Fishing Nunavik Northern Quebec
Arctic char on the fly
This season we visited one lodge that was unquestionably in the top five places we have ever had the pleasure to fish…Inukshuk Lodge in Nunavik. Owned and operated by Paul Ostiguy in Montreal, this unique lodge in nestled on the rugged shores of Ungava Bay in northern Quebec. The reason for this superior rating can best be summed up the word Supernatural. In our opinion, this is the ultimate total fishing experience. Casting flies for huge and hard fighting Arctic Char that average 10-14 pounds, seeing seals, polar bears and whales…. this is all part of the exceptional experiences you get at this very special lodge.
Less than 4 hours to Montreal to fish from the edge of Ungava Bay.
Your journey begins when you fly to Montreal and catch the flight to the small town of Kuujjuaq in Nunavik (Nunavik is Quebec’s arctic region). This wonderful town is populated by Nunavik Inuit who will welcome you warmly to their corner of the world, introducing you to the distinctive characteristics of their cultural and linguistic heritage, art and history, as well as traditional clothing and tools. You are now in the land of wild tundra, taiga forest, scenic mountains, majestic rivers and countless lakes. After a short flight of 45 minutes you will land at Black point track. Less than 4 hours to Montreal to fish from the edge of Ungava Bay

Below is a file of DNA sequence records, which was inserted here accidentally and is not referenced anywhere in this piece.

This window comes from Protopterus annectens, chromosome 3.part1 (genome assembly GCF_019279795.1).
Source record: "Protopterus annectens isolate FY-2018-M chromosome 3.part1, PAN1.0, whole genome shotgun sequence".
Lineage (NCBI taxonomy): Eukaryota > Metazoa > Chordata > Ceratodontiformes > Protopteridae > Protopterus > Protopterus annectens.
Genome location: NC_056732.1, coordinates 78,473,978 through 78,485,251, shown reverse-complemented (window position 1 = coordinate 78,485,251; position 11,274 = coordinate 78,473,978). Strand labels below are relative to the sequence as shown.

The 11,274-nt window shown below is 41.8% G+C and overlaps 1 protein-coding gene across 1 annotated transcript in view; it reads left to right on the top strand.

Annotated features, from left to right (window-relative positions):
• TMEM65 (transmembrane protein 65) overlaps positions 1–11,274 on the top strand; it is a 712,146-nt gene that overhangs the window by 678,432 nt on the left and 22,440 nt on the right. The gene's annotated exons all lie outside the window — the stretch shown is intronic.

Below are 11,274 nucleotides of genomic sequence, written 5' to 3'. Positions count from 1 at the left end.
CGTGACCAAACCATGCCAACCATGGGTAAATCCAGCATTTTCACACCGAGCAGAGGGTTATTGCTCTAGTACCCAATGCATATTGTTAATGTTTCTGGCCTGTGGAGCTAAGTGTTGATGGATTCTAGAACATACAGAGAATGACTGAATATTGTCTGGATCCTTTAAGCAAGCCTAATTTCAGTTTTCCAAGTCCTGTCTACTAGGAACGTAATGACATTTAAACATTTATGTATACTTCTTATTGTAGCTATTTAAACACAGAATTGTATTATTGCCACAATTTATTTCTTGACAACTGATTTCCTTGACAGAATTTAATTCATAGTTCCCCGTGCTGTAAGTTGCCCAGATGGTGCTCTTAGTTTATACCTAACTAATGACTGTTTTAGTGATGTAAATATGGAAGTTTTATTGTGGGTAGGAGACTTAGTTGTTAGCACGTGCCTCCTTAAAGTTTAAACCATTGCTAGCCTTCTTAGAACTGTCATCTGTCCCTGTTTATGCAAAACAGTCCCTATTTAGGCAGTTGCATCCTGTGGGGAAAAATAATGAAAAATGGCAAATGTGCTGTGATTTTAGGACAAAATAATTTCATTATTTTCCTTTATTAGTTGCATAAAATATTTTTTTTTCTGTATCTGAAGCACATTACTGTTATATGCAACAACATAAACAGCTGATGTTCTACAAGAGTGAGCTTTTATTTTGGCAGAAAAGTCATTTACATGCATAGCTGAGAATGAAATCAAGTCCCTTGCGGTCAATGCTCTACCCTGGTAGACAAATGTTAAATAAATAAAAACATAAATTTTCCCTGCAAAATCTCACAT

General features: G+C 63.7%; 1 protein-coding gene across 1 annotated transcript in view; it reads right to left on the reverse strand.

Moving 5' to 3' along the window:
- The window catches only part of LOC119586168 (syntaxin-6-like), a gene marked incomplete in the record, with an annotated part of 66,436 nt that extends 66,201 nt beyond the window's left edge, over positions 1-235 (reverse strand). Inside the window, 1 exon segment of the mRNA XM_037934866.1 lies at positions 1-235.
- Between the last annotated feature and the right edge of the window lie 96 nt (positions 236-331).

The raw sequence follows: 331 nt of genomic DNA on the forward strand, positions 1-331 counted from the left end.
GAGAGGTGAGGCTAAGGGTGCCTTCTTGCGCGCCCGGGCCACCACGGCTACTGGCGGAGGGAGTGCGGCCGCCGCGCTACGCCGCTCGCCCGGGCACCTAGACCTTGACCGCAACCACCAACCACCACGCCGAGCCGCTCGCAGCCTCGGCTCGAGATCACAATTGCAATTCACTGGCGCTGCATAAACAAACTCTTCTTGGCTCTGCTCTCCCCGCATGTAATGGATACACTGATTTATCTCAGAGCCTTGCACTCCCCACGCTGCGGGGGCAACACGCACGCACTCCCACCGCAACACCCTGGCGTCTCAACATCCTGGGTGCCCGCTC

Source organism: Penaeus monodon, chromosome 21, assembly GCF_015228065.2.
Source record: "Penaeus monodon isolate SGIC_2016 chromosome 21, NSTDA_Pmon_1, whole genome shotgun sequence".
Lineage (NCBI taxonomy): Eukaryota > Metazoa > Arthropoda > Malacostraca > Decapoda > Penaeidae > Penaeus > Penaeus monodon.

There are three species of fish that you can angle for at Inukshuk Lodge: Brook Trout, Atlantic Salmon and Arctic Char. We came for the large Arctic Char, which run up local rivers to spawn in late August or early September. We came in the first week of August when the char were cruising around the bay’s many sea islands hunting for krill and baitfish. These are really big fish that are exceptionally strong. Our average Arctic Char weighed approximately 10-12 pounds with our largest of the week coming in around 22+ pounds. In some locations we also spotted Sea-Run Brook Trout, which we cast to, with some success. Atlantic Salmon can also be caught in the saltwater in certain locations; they too are busy feeding on krill and baitifish called Lances.